30 [rad/sec Max. SML bandwidth (empty core) [rad/sec] 
BW_{MAX} 
10 [rad/sec] PL bandwidth [rad/sec] 
X% 
100% Percentage of rated Linespeed speed shock 
V_{L(MAX)} 
2000 [ft/min] Top line speed 
P_{MAX} 
10 [ft] Storage 
DP 
0.1 [ft] Recovery position [ft] 
Step 1: = 0.3[sec]
Step 2: BW_{(Empty Core }= 10 [rad/sec]
BW_{(Full Roll }= 10 [rad/sec]
Step 3: (peak from 3:1 curve)
(peak from 1:1 curve)
Step 4: DP_{PN} = 1/10 = 10%
This application shows that the turret winder has fairly stiff speed loops, thus providing the required inner loop performance to yield a very responsive position regulator. A very torsionally stiff, and backlash free drive train is required if this kind of a position loop performance is required. The following example is more realistic in large inertia winder applications.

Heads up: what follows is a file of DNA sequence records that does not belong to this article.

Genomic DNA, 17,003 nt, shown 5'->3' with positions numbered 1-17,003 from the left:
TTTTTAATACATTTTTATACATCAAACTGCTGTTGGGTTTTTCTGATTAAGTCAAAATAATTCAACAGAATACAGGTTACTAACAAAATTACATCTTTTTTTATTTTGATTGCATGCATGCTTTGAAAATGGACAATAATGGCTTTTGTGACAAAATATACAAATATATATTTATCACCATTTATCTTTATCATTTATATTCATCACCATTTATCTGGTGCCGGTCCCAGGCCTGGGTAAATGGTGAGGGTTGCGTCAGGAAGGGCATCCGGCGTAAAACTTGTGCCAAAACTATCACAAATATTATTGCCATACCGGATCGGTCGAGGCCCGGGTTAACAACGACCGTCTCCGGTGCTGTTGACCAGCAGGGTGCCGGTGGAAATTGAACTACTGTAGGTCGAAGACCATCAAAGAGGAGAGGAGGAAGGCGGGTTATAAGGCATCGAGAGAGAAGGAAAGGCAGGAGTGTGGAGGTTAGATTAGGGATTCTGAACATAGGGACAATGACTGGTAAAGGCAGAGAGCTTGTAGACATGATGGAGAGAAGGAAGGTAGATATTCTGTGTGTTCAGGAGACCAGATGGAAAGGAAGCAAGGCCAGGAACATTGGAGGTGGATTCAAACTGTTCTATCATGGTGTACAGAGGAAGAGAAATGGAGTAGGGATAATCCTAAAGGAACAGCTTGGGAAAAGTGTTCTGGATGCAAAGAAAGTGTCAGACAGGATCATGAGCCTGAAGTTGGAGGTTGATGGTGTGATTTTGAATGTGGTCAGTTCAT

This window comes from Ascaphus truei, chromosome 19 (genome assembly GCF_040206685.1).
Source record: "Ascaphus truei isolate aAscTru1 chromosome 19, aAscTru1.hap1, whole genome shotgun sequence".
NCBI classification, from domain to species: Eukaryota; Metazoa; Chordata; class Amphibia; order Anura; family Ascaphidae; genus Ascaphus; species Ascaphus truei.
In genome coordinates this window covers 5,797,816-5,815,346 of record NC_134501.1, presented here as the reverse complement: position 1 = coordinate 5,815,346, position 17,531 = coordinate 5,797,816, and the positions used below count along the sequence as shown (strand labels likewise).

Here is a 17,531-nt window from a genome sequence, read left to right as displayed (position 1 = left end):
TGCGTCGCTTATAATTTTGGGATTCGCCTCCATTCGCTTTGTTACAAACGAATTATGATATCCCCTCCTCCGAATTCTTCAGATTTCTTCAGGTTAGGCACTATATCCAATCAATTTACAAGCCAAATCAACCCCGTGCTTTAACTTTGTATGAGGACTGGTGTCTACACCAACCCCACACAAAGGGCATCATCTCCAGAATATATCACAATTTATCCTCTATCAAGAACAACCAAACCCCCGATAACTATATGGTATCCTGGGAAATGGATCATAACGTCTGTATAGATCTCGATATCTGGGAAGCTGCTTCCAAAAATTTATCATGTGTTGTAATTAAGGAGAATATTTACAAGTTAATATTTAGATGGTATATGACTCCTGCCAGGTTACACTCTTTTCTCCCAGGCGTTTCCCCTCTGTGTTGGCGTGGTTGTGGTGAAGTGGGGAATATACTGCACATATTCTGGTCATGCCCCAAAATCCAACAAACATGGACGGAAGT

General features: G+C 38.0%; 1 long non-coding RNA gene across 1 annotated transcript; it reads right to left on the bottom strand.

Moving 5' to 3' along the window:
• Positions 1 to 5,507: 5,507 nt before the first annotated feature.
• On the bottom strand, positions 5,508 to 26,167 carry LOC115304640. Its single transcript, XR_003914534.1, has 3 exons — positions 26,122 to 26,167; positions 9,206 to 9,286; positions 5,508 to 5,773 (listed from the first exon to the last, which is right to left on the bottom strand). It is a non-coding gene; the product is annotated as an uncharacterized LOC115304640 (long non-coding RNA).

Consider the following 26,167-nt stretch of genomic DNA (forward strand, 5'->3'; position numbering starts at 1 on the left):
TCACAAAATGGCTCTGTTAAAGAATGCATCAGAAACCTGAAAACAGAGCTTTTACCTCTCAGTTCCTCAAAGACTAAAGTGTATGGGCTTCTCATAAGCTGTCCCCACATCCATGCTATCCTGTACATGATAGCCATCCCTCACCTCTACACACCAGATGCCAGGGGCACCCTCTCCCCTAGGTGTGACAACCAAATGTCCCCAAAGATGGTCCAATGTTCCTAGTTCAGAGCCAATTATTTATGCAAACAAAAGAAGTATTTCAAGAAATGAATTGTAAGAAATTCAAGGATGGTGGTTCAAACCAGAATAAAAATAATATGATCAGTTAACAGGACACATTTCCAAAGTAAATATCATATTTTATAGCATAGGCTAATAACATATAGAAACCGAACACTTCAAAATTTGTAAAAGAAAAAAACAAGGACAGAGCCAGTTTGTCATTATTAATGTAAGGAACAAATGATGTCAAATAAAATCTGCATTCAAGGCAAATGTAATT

Example 2, Paper Machine Winder Dancer:
Assume that an adaptive position loop regulator has been used:
BW_{Speed(min)} 
0.5 [rad/sec] Min. SML bandwidth (full roll) 
BW_{Speed(max)} 
5 [rad/sec] Max. SML bandwidth (empty core) 
BW_{MAX} 
1 [rad/sec] Desired position loop bandwidth 
X% 
1% Percentage of rated Linespeed speed shock 
V_{L(MAX)} 
10000 [ft/min] Top line speed 
P_{MAX} 
4 [ft] Storage 
DP 
0.4 [ft] Recovery position [ft] 
Step 1: = 0.03[sec]
Step 2: BW_{(Empty Core)} = 1 [rad/sec]
BW_{(Full Roll)} = 0.5 [rad/sec]
Step 3: (peak from 3:1 curve)
(peak from 1:1 curve)
Step 4: DP_{PN} = 0.4/4 = 10%
From the above discussions it is clear that the performance of the cascaded position loop is intimately tied to the performance of the speed loop with which it is cascaded. Based on the discussion in the previous section, the performance of the speed loop in most process line applications is rarely impacted by the performance of the Drive torque or current loops. Performing the described analysis empowers the control system engineer to identify the performance needs of the drive for his/her application.
H. Torque Response Specifications and Position Loops